Photo: William Baker
Bikes, Blues and BBQ organizers hope to avoid the Confederate flag controversy that strained relations with some community members last year.
For 17 years, thousands of people from the region and around the country have visited Dickson Street for the annual not-for-profit bikers’ rally. The rally’s main events are just a short walk from campus and include a bike parade, concerts and a BBQ competition.
Students and local residents are invited to attend the rally, but last year the display of the Confederate flag kept some people away.
Two Fayetteville residents called on BBB to condemn the Confederate symbol. After a petition was posted on change.org, members of the University of Arkansas Associated Student Government and the Graduate Student Congress passed a resolution “against symbols of divisiveness at the Bikes, Blues and BBQ Rally.”
The resolution said “in the past, there has been evidence of overt displays featuring the Confederate flag during the Bikes, Blues & BBQ rally, to support attitudes of white supremacy.”
The University of Arkansas did not comment on the issue, student leaders said.
Aaryn Boudreaux, a sophomore, said that the silence is alarming considering how close BBB is to students.
“Being a black female in the South, I feel unwanted, unwelcome, and unsafe when I’m in the direct vicinity of the flag,” Boudreaux said. “We have so many students from around the country and the world and it’s sad to think they have to see such a trashy symbol.”
JP Gairhan, ASG’s director of student safety and co-author of the resolution, said that although the resolution did not result in a statement from the university, it did start a conversation on campus about hate symbols.
“I thought it was an opportunity to say something that might not have been popular, but was at the end of the day the right thing to say,” Gairhan said.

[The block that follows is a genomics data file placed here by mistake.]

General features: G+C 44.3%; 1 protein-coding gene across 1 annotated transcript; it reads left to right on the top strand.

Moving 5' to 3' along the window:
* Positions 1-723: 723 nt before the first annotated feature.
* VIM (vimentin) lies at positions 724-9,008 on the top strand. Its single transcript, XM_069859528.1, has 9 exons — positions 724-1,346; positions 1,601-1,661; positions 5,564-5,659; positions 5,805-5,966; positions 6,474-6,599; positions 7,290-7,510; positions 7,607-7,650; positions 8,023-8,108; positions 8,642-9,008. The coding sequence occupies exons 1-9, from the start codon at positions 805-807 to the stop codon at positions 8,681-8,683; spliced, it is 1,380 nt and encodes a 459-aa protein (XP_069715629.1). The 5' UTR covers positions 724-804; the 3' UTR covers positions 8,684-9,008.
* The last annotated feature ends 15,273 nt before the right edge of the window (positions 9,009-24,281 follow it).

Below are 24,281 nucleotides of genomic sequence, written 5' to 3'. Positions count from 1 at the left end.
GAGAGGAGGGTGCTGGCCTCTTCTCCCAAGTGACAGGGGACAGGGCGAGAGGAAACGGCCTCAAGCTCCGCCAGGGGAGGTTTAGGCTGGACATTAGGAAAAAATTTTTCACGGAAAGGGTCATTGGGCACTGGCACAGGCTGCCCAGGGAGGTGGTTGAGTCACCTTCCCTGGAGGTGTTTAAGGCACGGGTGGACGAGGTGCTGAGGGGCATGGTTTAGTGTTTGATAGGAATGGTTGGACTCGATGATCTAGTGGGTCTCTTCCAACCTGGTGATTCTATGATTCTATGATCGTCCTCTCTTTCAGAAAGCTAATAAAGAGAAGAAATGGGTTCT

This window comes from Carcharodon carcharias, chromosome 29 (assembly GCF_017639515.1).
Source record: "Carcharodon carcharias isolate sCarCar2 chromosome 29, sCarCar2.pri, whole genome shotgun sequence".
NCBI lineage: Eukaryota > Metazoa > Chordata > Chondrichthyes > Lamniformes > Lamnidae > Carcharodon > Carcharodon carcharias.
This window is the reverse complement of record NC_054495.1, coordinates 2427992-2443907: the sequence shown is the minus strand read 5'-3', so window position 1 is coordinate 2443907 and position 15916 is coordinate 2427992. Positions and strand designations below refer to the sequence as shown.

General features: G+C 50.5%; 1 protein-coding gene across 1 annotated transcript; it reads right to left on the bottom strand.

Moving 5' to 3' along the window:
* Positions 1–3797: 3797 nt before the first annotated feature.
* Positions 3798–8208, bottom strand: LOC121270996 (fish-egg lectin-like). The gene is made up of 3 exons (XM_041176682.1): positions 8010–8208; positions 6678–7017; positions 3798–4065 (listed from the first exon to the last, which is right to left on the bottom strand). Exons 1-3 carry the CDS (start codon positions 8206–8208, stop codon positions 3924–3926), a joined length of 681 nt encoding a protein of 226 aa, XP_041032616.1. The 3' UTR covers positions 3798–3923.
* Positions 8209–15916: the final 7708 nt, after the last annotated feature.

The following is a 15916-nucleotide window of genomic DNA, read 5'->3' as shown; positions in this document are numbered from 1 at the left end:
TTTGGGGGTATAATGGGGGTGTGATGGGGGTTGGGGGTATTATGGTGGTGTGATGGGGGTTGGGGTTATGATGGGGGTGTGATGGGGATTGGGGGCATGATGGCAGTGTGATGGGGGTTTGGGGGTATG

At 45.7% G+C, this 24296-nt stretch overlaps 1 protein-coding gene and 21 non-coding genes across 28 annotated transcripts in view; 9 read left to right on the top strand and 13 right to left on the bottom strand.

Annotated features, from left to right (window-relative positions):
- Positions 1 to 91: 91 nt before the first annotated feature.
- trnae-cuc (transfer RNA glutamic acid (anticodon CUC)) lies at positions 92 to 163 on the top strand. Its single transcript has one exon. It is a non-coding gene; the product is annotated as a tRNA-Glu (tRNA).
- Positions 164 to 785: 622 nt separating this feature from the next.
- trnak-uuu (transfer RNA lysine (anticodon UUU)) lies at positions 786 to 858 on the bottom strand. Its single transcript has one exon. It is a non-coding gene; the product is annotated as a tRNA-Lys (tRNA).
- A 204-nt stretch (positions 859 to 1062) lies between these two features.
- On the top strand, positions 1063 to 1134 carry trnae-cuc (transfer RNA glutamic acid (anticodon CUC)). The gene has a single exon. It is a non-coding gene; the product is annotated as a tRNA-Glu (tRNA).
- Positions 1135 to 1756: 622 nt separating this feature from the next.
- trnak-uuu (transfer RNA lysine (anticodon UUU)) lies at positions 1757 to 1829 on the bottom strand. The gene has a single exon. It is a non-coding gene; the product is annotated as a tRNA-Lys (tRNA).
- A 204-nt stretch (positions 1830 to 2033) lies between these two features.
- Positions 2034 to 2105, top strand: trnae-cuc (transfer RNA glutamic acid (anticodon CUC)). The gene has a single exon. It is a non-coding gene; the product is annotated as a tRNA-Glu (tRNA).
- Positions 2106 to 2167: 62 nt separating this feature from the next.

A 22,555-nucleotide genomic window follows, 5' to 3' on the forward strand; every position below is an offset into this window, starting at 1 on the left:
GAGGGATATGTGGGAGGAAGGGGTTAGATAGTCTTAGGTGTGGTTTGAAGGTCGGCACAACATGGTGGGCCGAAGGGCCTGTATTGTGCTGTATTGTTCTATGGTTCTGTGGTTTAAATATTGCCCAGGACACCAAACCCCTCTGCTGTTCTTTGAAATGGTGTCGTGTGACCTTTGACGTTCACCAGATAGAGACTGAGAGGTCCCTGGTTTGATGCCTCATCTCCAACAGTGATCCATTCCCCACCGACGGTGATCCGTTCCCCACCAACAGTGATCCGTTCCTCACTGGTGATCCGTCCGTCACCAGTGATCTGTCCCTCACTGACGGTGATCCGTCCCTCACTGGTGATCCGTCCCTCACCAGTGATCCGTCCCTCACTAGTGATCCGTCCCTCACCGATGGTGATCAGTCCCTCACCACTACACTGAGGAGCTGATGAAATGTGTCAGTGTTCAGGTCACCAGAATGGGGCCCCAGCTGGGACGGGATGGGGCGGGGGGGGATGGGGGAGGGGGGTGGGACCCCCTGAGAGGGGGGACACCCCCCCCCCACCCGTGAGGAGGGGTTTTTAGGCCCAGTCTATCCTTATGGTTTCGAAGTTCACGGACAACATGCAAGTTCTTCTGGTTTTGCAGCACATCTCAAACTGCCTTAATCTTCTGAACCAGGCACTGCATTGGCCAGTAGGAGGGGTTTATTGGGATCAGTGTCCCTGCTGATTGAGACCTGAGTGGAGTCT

The BBB Web site says that BBB “has always taken pride in being a family friendly event, inclusive of all members of the community. Bikes, Blues and BBQ in no way condones or accepts racism, white supremacy, bigotry, fascism, intolerance or hate speech.”
Executive Director of Bikes, Blues and BBQ Tommy Sisemore said that his group is responsive to Confederate flag concerns.
“We’ve had meetings on top of meetings with the university, with Fayetteville Police Department and with my board,” he said.
Sisemore also said leaders would enforce a ban on sales of Confederate flag merchandise by official vendors.
“Last year, we took the stance that if it was small and minute, we would have them move it to the back of the tent,” Sisemore said. “This year, we’ll just ask them to pack it up.”
Confederate flag merchandise has been controversial at other rallies, said Bonnie Ramsier, a BBB vendor.
“I’ve been asked to remove it at other rallies before. I’m just going with what people ask me to do,” Ramsier said. “But we have never associated it with anything bad. I feel it’s our history, and we can’t erase our history.”
Caroline Minor is a junior in the University of Arkansas School of Journalism and Strategic Media. She will be covering BBB on Twitter @Caroline_CMinor.